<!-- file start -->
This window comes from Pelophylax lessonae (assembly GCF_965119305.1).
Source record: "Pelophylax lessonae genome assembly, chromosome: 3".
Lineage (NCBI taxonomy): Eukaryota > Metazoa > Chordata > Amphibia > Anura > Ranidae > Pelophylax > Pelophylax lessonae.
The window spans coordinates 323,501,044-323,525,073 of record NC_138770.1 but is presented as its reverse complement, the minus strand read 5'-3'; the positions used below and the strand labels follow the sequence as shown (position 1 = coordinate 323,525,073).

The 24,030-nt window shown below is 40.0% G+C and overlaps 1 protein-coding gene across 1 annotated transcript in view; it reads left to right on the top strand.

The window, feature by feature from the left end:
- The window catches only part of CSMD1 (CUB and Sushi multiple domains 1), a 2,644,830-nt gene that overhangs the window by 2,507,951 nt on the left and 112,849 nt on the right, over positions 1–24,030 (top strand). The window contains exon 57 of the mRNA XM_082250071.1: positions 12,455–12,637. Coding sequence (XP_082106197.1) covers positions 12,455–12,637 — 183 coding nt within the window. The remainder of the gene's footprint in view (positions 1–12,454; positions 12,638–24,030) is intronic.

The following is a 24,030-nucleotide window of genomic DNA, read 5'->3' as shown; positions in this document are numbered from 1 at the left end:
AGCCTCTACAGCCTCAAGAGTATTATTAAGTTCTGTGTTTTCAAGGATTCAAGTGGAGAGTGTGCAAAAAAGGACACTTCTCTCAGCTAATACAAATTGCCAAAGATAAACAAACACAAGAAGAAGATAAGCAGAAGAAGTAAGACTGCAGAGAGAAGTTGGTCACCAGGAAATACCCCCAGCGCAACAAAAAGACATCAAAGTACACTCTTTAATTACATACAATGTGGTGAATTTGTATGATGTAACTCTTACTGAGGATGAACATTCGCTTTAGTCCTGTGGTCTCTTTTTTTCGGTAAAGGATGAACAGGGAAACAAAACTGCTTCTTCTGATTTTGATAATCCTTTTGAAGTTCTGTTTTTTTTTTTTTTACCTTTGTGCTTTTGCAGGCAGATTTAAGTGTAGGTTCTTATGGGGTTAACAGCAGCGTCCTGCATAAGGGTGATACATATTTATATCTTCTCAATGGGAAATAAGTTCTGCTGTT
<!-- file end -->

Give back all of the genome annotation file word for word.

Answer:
This window comes from Pelophylax lessonae (assembly GCF_965119305.1).
Source record: "Pelophylax lessonae genome assembly, chromosome: 3".
Lineage (NCBI taxonomy): Eukaryota > Metazoa > Chordata > Amphibia > Anura > Ranidae > Pelophylax > Pelophylax lessonae.
The window spans coordinates 323,501,044-323,525,073 of record NC_138770.1 but is presented as its reverse complement, the minus strand read 5'-3'; the positions used below and the strand labels follow the sequence as shown (position 1 = coordinate 323,525,073).

The 24,030-nt window shown below is 40.0% G+C and overlaps 1 protein-coding gene across 1 annotated transcript in view; it reads left to right on the top strand.

The window, feature by feature from the left end:
- The window catches only part of CSMD1 (CUB and Sushi multiple domains 1), a 2,644,830-nt gene that overhangs the window by 2,507,951 nt on the left and 112,849 nt on the right, over positions 1–24,030 (top strand). The window contains exon 57 of the mRNA XM_082250071.1: positions 12,455–12,637. Coding sequence (XP_082106197.1) covers positions 12,455–12,637 — 183 coding nt within the window. The remainder of the gene's footprint in view (positions 1–12,454; positions 12,638–24,030) is intronic.

The following is a 24,030-nucleotide window of genomic DNA, read 5'->3' as shown; positions in this document are numbered from 1 at the left end:
AGCCTCTACAGCCTCAAGAGTATTATTAAGTTCTGTGTTTTCAAGGATTCAAGTGGAGAGTGTGCAAAAAAGGACACTTCTCTCAGCTAATACAAATTGCCAAAGATAAACAAACACAAGAAGAAGATAAGCAGAAGAAGTAAGACTGCAGAGAGAAGTTGGTCACCAGGAAATACCCCCAGCGCAACAAAAAGACATCAAAGTACACTCTTTAATTACATACAATGTGGTGAATTTGTATGATGTAACTCTTACTGAGGATGAACATTCGCTTTAGTCCTGTGGTCTCTTTTTTTCGGTAAAGGATGAACAGGGAAACAAAACTGCTTCTTCTGATTTTGATAATCCTTTTGAAGTTCTGTTTTTTTTTTTTTTACCTTTGTGCTTTTGCAGGCAGATTTAAGTGTAGGTTCTTATGGGGTTAACAGCAGCGTCCTGCATAAGGGTGATACATATTTATATCTTCTCAATGGGAAATAAGTTCTGCTGTT